Under wraps

Dear readers, it’s fair to say blog posts have been hard to come by lately for me. What with the unexpected death of my dear friend Rach in February I find myself immersed in grief and selfishly only doing things for myself. Gardening and creativity.

But, some days, for all your experience, all your wisdom, and for all your just knowing things the way only women do, you walk into a situation where you cannot be other than belittled and patronised. Just like I did last week. I  wished and wished I could have shared this experience with Rach, I can just imagine her response. And, equally, I can also hear her saying, ‘You have to blog about this Sarah, you just have to!’ I know she would say that.

Here’s what happened.

The other week I received a phone message out of the blue from a film producer who’s making a documentary about ‘the dangers of breast screening’ – his words. He’s someone who I know in Liverpool and very occasionally, like every few years, will bump into him, but we’re only on that level of knowing each other. I’m intrigued by his message Continue reading

The walking (for Rachel)

When someone close to us dies we grieve. And that grieving can take many forms. We cry, of course. We cross the earth to attend their funeral. We put together collections of photos of the departed one. Maybe of their writings. Sometimes we run. And maybe we’ll walk, ‘in remembrance of’ them. And in my experience there is an urgent need to do some or all of these things in the first year after the person has died. By year, I mean, the actual 12 months. I know from my father’s death that the first year was ‘special’ and the grief did not end at the one year point, but the marking of that year was important. You go through a cycle of grief because you pass ‘this time last year’ moments so often. Anniversaries arrive and catch you unawares, a birthday, the last time you were together; these moments have significance, especially so in the first year.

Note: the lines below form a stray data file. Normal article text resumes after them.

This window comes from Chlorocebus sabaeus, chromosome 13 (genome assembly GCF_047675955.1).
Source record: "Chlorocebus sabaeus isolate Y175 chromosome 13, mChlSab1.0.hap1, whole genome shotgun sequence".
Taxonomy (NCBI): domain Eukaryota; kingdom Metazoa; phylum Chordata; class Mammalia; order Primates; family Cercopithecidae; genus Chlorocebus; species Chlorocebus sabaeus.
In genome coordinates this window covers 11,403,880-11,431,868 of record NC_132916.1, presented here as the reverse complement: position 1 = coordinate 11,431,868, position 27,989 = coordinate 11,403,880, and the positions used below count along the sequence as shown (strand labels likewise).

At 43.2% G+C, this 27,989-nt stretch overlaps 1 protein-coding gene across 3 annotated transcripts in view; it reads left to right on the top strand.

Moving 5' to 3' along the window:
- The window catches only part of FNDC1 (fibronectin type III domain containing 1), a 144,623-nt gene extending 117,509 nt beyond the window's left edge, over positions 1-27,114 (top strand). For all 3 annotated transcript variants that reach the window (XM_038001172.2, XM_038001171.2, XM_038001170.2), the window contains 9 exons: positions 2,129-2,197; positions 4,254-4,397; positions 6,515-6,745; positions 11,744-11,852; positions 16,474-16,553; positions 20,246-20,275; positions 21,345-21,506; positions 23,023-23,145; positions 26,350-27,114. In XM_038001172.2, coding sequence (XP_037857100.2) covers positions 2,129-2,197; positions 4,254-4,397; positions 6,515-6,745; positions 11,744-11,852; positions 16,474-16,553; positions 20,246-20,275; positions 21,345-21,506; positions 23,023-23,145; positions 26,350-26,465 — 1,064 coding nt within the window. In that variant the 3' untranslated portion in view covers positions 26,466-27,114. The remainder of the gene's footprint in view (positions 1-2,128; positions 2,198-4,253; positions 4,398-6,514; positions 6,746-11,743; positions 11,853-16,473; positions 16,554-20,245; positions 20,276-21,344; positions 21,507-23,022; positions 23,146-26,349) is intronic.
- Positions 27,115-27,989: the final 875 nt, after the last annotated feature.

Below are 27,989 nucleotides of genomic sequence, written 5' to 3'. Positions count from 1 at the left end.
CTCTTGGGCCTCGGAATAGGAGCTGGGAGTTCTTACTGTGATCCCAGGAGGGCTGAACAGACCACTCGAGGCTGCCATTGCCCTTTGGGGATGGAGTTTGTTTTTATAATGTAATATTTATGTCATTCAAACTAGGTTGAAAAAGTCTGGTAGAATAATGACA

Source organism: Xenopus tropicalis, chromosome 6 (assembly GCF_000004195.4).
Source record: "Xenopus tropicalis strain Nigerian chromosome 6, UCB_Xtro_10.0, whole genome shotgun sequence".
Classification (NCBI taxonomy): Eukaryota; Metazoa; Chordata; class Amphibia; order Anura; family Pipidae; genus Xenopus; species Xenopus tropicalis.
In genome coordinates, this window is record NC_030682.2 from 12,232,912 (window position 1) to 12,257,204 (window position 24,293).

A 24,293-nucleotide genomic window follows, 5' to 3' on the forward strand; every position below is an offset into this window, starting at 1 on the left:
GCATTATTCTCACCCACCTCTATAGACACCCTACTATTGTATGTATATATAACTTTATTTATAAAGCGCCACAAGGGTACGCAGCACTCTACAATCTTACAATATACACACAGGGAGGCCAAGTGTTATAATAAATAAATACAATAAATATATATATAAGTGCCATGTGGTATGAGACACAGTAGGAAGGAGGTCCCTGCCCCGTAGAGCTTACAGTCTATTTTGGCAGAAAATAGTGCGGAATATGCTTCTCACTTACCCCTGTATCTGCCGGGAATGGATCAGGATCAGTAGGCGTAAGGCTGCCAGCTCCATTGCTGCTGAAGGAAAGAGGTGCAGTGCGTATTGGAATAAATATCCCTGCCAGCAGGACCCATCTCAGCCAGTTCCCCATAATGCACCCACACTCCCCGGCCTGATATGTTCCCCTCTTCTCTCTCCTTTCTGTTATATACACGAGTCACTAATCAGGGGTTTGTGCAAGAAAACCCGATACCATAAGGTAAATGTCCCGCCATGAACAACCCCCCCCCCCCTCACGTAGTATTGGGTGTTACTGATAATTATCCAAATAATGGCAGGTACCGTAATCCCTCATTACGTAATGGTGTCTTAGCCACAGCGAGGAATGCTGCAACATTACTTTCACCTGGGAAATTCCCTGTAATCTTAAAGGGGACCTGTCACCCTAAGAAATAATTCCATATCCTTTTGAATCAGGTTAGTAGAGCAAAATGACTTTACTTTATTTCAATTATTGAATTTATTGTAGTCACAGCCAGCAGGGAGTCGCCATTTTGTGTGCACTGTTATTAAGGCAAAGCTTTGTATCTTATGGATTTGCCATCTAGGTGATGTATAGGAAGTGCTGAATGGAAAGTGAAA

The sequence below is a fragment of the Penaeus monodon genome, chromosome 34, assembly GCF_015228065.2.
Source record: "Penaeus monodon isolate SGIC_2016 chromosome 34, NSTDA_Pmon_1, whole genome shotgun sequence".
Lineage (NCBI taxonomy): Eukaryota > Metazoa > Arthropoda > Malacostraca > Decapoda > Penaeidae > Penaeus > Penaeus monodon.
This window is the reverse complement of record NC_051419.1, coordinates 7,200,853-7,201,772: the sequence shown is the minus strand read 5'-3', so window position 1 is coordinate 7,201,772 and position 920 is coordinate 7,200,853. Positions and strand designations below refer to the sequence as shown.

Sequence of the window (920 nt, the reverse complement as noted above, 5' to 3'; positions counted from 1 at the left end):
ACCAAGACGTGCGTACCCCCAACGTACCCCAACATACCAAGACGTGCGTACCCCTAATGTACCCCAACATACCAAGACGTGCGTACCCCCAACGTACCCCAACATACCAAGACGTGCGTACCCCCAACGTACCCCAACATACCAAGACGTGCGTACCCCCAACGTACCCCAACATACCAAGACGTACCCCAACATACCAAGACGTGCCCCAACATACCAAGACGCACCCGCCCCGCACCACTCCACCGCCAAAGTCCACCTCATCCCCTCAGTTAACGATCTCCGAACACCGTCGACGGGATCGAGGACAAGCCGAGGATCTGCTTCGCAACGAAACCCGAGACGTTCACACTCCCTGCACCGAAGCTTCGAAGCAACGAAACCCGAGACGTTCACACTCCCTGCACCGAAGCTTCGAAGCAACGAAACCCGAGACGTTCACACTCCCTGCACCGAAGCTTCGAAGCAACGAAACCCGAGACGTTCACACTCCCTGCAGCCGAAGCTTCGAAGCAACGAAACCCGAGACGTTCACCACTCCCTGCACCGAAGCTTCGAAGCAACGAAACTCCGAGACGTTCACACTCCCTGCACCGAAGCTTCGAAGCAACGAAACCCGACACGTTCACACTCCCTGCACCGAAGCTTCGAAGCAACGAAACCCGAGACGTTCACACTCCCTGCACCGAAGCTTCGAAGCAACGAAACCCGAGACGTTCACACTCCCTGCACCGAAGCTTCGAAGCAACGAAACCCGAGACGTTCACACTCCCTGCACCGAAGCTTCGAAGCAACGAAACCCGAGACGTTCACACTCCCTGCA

Of course the person I am thinking about this year is Rachel – it’s her birthday soon. And I’ve been thinking about doing a walk that would be like a pilgrimage – for Rach. For me. Yes I want to walk with Rachel, my beloved friend who died in February. And I have a feeling of ‘If I don’t do it now I may never do it’. It’s the grief, I know. A deeply personal need to in some way still be ‘with’ the one who has died. And I was wondering if you might like to walk with me?

So… this summer I’ve been entertaining fantasies of walking El Camino de Santiago de Compostela (also known in English as The Way of St James) in Northern Spain, maybe in October when the weather is cooler. It’s 485 miles (780km) in total from the start in France to the cathedral in Santiago in Spain, although you can walk part of it, or walk it in sections. So, nearly 500 miles? On foot. Why? Well, it started after I’d watched the film ‘The Way‘ starring Martin Sheen (Jed Bartlet from the TV series West Wing). He plays a father who doesn’t understand why his grown son has given up everything and gone to Europe to ‘find himself’, and they part angrily. Several months later the father ends up following his son to retrieve his ashes…. he’s died on the Camino in a storm. And so, of course, with it being Hollywood, Martin Sheen has a revelation and well, of course proceeds to walk the Camino himself and experiences enlightenment along the way, plus meets other ‘pilgrims’ and they talk about why they are walking and deeper questions about life. It’s well-filmed and has a great sense of place, but is also done without sentimentality. One of those films that makes you say, as the credits roll, ‘Mmm, I fancy going there.’